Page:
(On Cable TV, June 2013) As an unlikely casual fan of the Resident Evil series (I liked the first one, hated the second one, tolerated the third before the fourth hooked me again), I’m better-disposed than most in liking a new installment in the series, and Retribution does deserve a bit of love despite some basic problems. For fans of the series, the best thing about this fifth entry is the way it dares bring back past elements such as Michelle Rodriguez (who, in-between this and Fast Six, seems to be on her “Hey, world, remember me?” tour) and a glimpse at the protagonist’s pre-zombie suburban days. The film winks at its own mythology, and has the most obvious nods at its video-game origins by explicitly setting the story in discrete “levels”. Much of the series’ motifs are also in place, from the way the opening sequence quickly riffs off the ending of the previous film, to the final apocalyptic shot meant to set up the next installment. Milla Jovovich is also up to her usual standards, which is always good news. There’s a lot to smile about here, and that’s even before getting into director Paul W.S. Anderson’s impeccable visual composition. At times, Retribution is so beautifully shot as to approach art-house levels of cinematography: Witness the opening “backward” battle, the stark white-hallway fight, the New York sequence or the presentation of the secret base in which everything takes place. Given this, it’s regrettable that the film isn’t quite as good as it could be: some of the action scenes are meaningless, Rodriguez isn’t used as effectively as she could be, and there’s no escaping a sense of repetition among the chaos and explosions. Still, the visuals make up for many sins, and so I am really looking forward to the sixth installment.
(On DVD, December 2011) I won’t try to hide my disdain for the 2008 film that led to this follow-up, especially given how it establishes my low standards for approaching this film. Can you expect anything good from a Direct-to-Video prequel to a wholly useless remake/prequel? No way. And yet, especially by the rising standards of Direct-to-Video action movie, Death Race 2 actually isn’t too bad. Director Roel Reiné knows how to work with a small $7-million budget, and the film feels just as big as the big-budget 2008 film. Luke Goss makes for a fine stand-in to Jason Statham as an action hero, Lauren Cohan seems to be auditioning for a chunk of Milla Jovovich’s career (similitudes may not be accidental given Paul W.S. Anderson’s presence as a writer/producer), and there are surprisingly big and enjoyable roles for both Danny Trejo and Ving Rhames. The concept of the film has been stolen from the 2008 Death Race, but the dialogue has occasional moments, the story leads straight into the 2008 film, and the direction is quite a bit better than what we could expect with moving cameras, ambitious pyrotechnic stunts and audacious shots –some of them in super-slow-motion. The car chase following the bank robbery looks as if its cost quite a bit, and the film seems to have been able to re-use a bunch of material from the 2008 film. It’s certainly more colourful than its predecessor, taking away one of the main criticism I had of the earlier film. No, there certainly isn’t any more social consciousness here compared to the 1975 film. But it is exactly what it claims to be: a competently-made action film released straight to video. I even enjoyed chunks of it. The DVD extras are far more successful in focusing on the making of the film than trying to glorify it as an entry in an ongoing “franchise”; director Reiné is more interesting in discussing aspects of his approach in low-budget film-making.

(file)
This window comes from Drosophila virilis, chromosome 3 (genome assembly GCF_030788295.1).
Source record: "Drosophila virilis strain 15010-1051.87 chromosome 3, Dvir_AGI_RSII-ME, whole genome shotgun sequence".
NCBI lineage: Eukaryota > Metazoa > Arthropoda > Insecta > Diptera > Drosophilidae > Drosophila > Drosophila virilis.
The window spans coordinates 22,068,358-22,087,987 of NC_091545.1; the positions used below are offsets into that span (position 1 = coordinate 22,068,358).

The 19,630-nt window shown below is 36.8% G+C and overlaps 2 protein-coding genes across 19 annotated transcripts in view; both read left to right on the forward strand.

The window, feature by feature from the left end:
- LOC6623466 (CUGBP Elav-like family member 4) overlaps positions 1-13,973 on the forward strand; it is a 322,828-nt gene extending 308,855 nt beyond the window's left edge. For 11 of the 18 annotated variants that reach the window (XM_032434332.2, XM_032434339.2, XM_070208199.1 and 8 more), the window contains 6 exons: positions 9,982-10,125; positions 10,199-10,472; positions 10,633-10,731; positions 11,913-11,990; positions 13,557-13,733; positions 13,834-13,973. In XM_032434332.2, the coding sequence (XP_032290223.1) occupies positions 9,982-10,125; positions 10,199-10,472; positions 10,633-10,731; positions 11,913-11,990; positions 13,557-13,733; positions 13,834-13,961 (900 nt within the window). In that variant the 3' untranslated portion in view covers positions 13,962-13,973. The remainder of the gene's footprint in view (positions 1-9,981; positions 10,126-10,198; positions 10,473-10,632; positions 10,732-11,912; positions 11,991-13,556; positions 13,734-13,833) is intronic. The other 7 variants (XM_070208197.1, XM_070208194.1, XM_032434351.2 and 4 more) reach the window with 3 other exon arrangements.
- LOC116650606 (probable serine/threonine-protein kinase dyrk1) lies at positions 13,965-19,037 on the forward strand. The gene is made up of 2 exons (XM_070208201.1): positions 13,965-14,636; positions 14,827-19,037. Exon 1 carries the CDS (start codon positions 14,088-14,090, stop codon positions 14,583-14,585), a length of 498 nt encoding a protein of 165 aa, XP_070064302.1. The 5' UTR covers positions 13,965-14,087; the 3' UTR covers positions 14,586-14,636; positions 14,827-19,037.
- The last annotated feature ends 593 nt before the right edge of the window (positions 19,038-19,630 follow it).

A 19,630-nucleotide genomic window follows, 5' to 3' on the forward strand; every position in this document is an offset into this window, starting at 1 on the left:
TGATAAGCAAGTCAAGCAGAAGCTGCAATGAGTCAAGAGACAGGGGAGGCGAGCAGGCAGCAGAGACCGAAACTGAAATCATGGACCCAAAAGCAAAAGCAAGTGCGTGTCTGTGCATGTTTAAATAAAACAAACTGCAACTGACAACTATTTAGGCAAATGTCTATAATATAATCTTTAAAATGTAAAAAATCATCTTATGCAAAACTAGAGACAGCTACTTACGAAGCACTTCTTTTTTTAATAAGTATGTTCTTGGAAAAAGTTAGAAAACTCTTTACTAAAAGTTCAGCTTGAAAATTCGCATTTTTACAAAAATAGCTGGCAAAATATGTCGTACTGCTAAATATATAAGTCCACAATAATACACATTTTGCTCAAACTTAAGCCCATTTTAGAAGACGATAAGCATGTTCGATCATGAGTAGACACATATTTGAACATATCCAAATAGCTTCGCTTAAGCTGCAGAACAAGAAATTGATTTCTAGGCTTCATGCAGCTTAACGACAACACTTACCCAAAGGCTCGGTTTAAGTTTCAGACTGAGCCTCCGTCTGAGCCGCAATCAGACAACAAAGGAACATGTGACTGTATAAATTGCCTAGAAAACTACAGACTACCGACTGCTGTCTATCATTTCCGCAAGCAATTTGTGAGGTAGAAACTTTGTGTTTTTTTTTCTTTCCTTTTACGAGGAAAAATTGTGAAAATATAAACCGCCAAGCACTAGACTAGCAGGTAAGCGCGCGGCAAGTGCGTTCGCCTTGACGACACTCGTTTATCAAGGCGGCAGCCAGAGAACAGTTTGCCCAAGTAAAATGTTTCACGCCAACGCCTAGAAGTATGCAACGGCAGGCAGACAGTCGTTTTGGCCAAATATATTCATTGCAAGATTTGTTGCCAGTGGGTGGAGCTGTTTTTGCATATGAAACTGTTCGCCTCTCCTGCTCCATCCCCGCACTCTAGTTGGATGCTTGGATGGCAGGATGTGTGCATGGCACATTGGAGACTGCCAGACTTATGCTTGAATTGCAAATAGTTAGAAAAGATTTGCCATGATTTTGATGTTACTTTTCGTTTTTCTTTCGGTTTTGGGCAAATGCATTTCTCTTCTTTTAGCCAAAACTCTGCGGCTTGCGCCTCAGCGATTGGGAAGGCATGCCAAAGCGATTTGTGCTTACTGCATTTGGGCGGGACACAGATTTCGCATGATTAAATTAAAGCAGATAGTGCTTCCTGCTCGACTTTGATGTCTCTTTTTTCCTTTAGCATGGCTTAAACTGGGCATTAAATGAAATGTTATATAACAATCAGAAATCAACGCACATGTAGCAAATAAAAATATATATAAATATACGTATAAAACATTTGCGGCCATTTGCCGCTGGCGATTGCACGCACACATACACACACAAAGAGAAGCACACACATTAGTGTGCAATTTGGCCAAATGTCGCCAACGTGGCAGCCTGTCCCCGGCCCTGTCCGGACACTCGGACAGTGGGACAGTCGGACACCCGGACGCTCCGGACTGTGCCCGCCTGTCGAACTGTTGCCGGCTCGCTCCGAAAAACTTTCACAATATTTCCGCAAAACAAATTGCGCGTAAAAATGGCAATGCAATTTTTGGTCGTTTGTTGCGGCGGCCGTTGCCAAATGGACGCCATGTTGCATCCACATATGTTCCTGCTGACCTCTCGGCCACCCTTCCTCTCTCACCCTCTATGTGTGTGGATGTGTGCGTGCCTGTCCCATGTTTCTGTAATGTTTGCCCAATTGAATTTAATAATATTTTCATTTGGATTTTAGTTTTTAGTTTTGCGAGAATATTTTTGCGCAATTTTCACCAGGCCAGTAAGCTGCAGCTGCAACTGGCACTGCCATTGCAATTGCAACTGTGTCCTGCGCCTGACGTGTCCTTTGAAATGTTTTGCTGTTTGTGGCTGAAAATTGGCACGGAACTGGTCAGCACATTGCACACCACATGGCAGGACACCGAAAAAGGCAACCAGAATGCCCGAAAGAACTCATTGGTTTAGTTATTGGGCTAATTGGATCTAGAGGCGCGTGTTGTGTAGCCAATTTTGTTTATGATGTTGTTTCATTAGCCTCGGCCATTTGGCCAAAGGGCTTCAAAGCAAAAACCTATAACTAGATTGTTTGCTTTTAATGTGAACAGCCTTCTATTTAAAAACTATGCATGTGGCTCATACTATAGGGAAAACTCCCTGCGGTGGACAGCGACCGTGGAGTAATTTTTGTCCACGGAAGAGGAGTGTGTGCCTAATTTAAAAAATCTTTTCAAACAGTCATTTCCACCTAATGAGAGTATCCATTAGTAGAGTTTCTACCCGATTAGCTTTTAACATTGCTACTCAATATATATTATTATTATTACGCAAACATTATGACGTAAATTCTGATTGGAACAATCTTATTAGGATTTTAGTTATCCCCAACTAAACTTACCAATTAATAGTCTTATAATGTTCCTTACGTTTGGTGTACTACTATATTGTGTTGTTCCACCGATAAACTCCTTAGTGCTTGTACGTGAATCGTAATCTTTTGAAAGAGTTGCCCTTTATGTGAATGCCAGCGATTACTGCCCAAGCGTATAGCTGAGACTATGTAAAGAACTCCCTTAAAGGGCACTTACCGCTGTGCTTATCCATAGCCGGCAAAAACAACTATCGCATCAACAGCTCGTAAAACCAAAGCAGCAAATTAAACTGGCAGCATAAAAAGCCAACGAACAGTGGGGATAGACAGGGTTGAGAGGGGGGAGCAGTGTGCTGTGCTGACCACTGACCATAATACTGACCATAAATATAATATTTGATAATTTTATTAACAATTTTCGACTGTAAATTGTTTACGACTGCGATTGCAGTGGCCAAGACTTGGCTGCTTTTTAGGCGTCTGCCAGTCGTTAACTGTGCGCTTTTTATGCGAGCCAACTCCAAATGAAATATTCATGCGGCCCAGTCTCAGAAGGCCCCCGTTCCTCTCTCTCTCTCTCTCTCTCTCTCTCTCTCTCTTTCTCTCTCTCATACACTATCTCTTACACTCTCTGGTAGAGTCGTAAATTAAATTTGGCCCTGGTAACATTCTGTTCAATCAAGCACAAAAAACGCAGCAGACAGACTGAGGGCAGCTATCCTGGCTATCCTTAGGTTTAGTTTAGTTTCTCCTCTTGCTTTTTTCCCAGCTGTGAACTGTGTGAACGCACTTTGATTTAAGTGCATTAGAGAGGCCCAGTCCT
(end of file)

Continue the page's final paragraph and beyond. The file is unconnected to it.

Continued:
(In theaters, November 2011) Since Alexandre Dumas’ Les Trois Mousquetaires endures as a perennial adventure novel, it makes sense that every generation would seek to adapt it to its own liking. In 2011, this means an action-adventure film heavily influenced by steampunk tropes, blending cheerfully anachronistic machines with swordfights and derring-do. It won’t work if you’re predisposed against big dumb action B-movies. But if you do enjoy big dumb action B-movies, then this is a fine example of the form. Director Paul W.S. Anderson is a competent visual stylist, and his instinct for action sequence is better than most of his contemporaries. Holding back the quick-cutting out of concern for audiences watching this film shot in 3D, Anderson gives a good kinetic kick to The Three Musketeers and does justice to the fast-paced script. (Which is surprisingly faithful to the plot beats of the original novel, action movie theatrics being considered.) A number of capable actors hold their own in iconic role, whether it’s Anderson-favourite Milla Jovovich as Milady de Winter, Matthew Macfadyen as the deep-voiced Athos, and Christoph Waltz as the Cardinal Richelieu the film deserved. A number of well-executed action beat enliven the picture, all the way to the swashbuckling finale in which two lighter-than-air warships battle it out over Paris. Classic French literature has seldom felt so dynamic; there’s a definite Resident Evil tone to the film, all the way down to an epilogue that sets up the next installment. I’m game for any sequel, but keep in mind that I’m an indulgent viewer when it comes to action pictures. And before anyone asks, I am atoning for this good review of The Three Musketeers by finally reading the Dumas book.